Europeans will be able to enjoy the presence of Toyota’s hybrid mid-size concept car, the NS4. A car based on this concept will probably be launched by 2015 worldwide. Now, although the NS4 is a plug-in hybrid electric vehicle (PHEV), the Japanese company says it is not a member of the Prius family.
Unlike what the Prius line has installed, this concept car has a next-generation Hybrid Synergy Drive plug-in system that is lighter, smaller, more fuel efficient, has better acceleration and is able to travel longer distances in electric-only mode.
The exact details of how well the new system performs compared to the old one have not been made public, not yet anyway. But we do know that a lot of emphasis will be put into making the car as intelligent as possible.
Toyota considers that connected vehicles rank in third behind smartphones and tables as the fastest growing markets. Thus, it has invested a lot of time, money and effort into bring the very best in to into its cars, especially into this NS4 concept.
The concept’s HMI (Human-Machine Interface) is centered on a multi-touch screen that not only looks stunning, but is also extremely useful. This is where a driver controls the car’s multimedia capabilities, the air conditioning, as well as the navigation functions and battery related issues.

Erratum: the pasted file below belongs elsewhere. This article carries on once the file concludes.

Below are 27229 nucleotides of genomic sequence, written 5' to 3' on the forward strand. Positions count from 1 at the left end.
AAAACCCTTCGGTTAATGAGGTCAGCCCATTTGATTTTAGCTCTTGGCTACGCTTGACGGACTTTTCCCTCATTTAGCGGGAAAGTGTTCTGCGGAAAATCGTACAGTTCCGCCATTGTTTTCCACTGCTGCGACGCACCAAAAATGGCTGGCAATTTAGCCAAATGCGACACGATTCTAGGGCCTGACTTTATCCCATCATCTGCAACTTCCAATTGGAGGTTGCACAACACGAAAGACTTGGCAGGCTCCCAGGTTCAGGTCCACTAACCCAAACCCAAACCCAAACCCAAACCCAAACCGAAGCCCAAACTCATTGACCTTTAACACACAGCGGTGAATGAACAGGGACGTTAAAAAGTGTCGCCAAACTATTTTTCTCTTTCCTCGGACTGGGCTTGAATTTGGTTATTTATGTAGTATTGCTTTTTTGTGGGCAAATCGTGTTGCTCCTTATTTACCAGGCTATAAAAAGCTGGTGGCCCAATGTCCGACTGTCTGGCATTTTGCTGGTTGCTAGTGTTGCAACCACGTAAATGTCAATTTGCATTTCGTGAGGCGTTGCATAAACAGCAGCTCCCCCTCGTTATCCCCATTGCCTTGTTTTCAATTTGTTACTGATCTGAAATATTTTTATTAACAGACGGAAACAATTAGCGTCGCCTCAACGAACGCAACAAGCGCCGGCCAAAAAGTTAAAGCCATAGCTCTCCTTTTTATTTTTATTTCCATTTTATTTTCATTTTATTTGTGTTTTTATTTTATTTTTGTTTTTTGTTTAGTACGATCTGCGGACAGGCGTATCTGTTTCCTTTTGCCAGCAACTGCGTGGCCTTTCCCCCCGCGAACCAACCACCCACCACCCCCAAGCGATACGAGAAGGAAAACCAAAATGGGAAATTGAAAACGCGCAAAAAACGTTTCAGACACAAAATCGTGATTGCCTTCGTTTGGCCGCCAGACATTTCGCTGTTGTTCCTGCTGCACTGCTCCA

Toyota claims that this HMI is able to adapt to a driver’s habits and will be able to actually predict what he wants to do, in certain circumstances at least. In theory, this sounds great; let’s wait and see if Toyota’s actions are up to its words.
Next, the Japanese have thought long and hard about safety and what that implies. They have come up with a number of new safety features, like the Pre-Collision System (PCS). Just like the name indicates, this system is designed to predict when a collision is about to take place and avoid it.
Millimeter-wave radar and front-mounted stereo cameras are used in the detection process. This way, the system knows when a lane is left behind, a pedestrian or a car is close by. At night, near-infrared beams are used to boost performance. If a collision is detected, a buzzer warns the driver, but if it is imminent, the brakes are automatically pushed while the seatbelt tightened.
In case a pedestrian is involved, an included pop-up hood structure kicks in that raises the rear of the hood to increase the space underneath, thus, reducing the chances of the pedestrian sustaining head injuries. Toyota says this system has been tested with dummies and virtual models, and it works.
Further tech additions are the replacing of mirrors with cameras,and a dedicated screen mounted on the dashboard to display the panoramic rear view image captured by the cameras. At the same time, cameras mounted in the front grille together with Adaptive Driving Beam (ADB) headlights and partial shielding inside the headlights will allow a driver to use high beam illumination almost all the time without the risk of producing glare.
The concept car will undoubtedly attract a lot of people at Geneva interested in how Toyota’s cars will be like in a few years from now.